Sunday, April 29, 2012

There's always room for J-E-L-L-O and seasonal cut flowers!!

It's been somewhat of a dismal past few days, but I have to share a highlight of last week as I ventured out with some friends up to Mt. Vernon. We skipped the so called "Tulip Traffic" at this time of year up there in the Skagit Valley, but instead, we paid a visit to a place that will be getting a lot of press and attention thanks to a fantastic new book written and photographed by two wonderful friends, Debra Prinzing and David Perry.

Their book is "The 50 Mile Bouquet: Seasonal, Local, and Sustainable Flowers"

On the gorgeous cover, an abundant farm was featured along with its proprietor: it's Diane Szukovathy of Jello Mold Farms (on the right). I met Diane in person at the Hardy Plant Society of Washington's lecture series last year where she spoke and shared her knowledge, enthusiasm and undeniable passion for the work that she does. She just FLEW through the lecture and you were totally with her if you knew your plants. Hahaha. She was so excited and kept everyone so engaged! LOVED IT!

I've been meaning to pay her a visit, but the push to make the appointment came about when a volunteer of mine at the UW shared that she and a classmate of hers were starting up a small business doing landscape design and custom floral work. She expressed such a deep interest in using locally grown and produced materials and I thought it would be a perfect field trip for her to meet Diane and also see where some of her future "cuts" may come from.

Diane Teaches Ladies

Diane kindly welcomed us and gave us a tour of her fields and growing production. While there weren't acres and acres of fantastic flowers just yet, we saw the roots and foundation of a successful and productive flower crop.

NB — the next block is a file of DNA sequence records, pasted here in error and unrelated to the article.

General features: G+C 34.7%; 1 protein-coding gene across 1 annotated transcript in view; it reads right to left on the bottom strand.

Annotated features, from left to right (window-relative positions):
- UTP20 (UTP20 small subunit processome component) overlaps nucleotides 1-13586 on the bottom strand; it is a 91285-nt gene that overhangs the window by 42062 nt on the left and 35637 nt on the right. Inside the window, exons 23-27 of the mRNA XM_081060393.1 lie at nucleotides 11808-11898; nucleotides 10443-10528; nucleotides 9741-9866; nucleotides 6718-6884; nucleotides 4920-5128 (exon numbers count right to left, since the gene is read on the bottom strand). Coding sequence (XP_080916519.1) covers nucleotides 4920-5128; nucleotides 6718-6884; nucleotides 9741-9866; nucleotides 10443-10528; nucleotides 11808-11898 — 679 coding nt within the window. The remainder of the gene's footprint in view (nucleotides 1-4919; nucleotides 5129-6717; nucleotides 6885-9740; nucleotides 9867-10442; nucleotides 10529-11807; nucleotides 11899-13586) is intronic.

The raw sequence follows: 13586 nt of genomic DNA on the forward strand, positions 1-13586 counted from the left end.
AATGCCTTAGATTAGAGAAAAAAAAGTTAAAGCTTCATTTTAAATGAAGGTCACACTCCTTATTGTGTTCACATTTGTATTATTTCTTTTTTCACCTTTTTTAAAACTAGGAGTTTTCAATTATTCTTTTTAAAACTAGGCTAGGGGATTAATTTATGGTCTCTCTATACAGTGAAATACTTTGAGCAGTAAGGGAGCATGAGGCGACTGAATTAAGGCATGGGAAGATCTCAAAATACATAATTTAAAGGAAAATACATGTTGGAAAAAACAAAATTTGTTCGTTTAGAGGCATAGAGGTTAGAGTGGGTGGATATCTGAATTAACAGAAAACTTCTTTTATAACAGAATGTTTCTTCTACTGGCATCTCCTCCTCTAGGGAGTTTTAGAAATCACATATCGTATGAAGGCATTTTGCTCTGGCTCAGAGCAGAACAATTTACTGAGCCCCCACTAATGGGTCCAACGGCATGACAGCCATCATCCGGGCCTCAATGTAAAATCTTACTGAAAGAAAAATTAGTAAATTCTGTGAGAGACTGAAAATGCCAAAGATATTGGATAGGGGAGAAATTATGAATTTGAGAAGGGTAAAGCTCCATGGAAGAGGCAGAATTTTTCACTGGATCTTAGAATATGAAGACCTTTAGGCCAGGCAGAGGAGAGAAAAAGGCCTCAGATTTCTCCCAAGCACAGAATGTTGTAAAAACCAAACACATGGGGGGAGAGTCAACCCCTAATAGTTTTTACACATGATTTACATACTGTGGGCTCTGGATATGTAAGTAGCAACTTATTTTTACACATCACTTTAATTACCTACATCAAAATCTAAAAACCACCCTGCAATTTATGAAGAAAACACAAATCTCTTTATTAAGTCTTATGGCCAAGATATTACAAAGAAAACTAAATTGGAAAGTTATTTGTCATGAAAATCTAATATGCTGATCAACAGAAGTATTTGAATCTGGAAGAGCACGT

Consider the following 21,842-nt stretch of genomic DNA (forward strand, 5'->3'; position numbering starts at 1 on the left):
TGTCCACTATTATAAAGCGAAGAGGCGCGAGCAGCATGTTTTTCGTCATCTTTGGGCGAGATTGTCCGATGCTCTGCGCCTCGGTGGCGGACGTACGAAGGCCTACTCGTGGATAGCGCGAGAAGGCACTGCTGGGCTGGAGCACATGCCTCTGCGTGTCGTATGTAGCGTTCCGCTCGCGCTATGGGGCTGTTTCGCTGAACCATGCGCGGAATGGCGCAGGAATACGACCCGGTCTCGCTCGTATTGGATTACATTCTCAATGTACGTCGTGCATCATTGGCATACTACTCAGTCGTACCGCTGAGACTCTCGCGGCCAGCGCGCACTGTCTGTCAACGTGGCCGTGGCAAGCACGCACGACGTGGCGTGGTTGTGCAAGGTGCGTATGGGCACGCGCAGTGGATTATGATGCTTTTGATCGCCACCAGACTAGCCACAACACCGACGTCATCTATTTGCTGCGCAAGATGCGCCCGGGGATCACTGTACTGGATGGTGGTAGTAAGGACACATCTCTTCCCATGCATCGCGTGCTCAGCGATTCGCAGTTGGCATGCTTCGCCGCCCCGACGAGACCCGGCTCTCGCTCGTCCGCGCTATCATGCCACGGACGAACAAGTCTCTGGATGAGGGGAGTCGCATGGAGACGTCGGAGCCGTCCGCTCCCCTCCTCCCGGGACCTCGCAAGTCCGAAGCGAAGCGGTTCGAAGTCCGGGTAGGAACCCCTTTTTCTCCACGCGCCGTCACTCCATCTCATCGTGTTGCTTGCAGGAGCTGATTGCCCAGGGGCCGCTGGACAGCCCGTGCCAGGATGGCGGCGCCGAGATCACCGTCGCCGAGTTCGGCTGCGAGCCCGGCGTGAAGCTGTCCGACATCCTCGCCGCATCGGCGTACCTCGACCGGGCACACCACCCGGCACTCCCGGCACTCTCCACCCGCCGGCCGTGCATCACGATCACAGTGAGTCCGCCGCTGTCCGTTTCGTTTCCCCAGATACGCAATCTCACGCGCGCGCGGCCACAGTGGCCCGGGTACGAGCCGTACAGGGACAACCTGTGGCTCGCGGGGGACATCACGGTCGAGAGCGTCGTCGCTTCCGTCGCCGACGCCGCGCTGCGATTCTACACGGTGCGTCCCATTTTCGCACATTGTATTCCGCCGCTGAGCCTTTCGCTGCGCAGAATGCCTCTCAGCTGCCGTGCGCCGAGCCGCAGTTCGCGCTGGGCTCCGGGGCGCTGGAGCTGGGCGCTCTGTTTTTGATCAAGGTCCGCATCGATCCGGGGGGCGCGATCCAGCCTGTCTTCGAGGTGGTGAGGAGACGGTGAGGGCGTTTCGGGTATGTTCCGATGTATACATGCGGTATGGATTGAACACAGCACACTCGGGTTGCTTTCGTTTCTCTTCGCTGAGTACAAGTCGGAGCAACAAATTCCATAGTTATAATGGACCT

Looking into Polyhouse

Rows and rows of dahlia cuttings rooted and hardening off, beds of one of my favorite, self seeding annuals, Cerinthe, the sweet peas beginning to climb up their trellises. It looks like so much hard work, yet it was compelling to witness just how it all works and grows.

Diane with Peony
Diane with a luscious tree peony just starting to open

Peony Bud
A tree peony bud almost ready to pick.
. The greatest thing about small cut flower farms like Jello Mold is the emphasis on diversity. They freely experiment on what makes a great "cut" and use such a wide assortment of varieties so nothing goes to waste. They compost, use biological controls, no chemicals and everything is able to "go back to the earth".  From the young shoots of ornamental grasses to the colorful abundance of fruits in the fall and winter, designers are blessed with a plethora of plant selections and it forces them to really think outside of the box in assembling their creations. It truly is fascinating!

Seed Starting
Diversity begins inside a simple greenhouse where she sows an array of different varieties along with some customer requests.

Hellebores make a good cut as well, but you have to harvest them after the stamens fall of.

Seedlings with Jello Molds
A flat of seedlings hardening off with Jello Molds behind. =)

.What's most remarkable and noteworthy about Diane is her work ethic and commitment to her craft. I could not believe that she runs that farm with very minimal help and she also does landscape work in the Seattle area just to keep the farm going! She is full force, smart, and absolutely A HERO wanting to make a positive change in our world by sharing her world of responsibly grown flowers to brighten our spirits.

I must come back and visit this summer when everything is burst into blooms!

For more information on Jello Mold Farm and where you can get their flowers, Visit their website:


Tuesday, April 17, 2012

Riz and 'The Giant'

The last two weekends have been such a whirlwind of wonderful experiences and stories I want to be able to share, but it's that time of year where I'm overwhelmed, overworked, and, often times, OVERDOING IT!

One story deserves special recognition as it relates to a post I wrote several months ago about my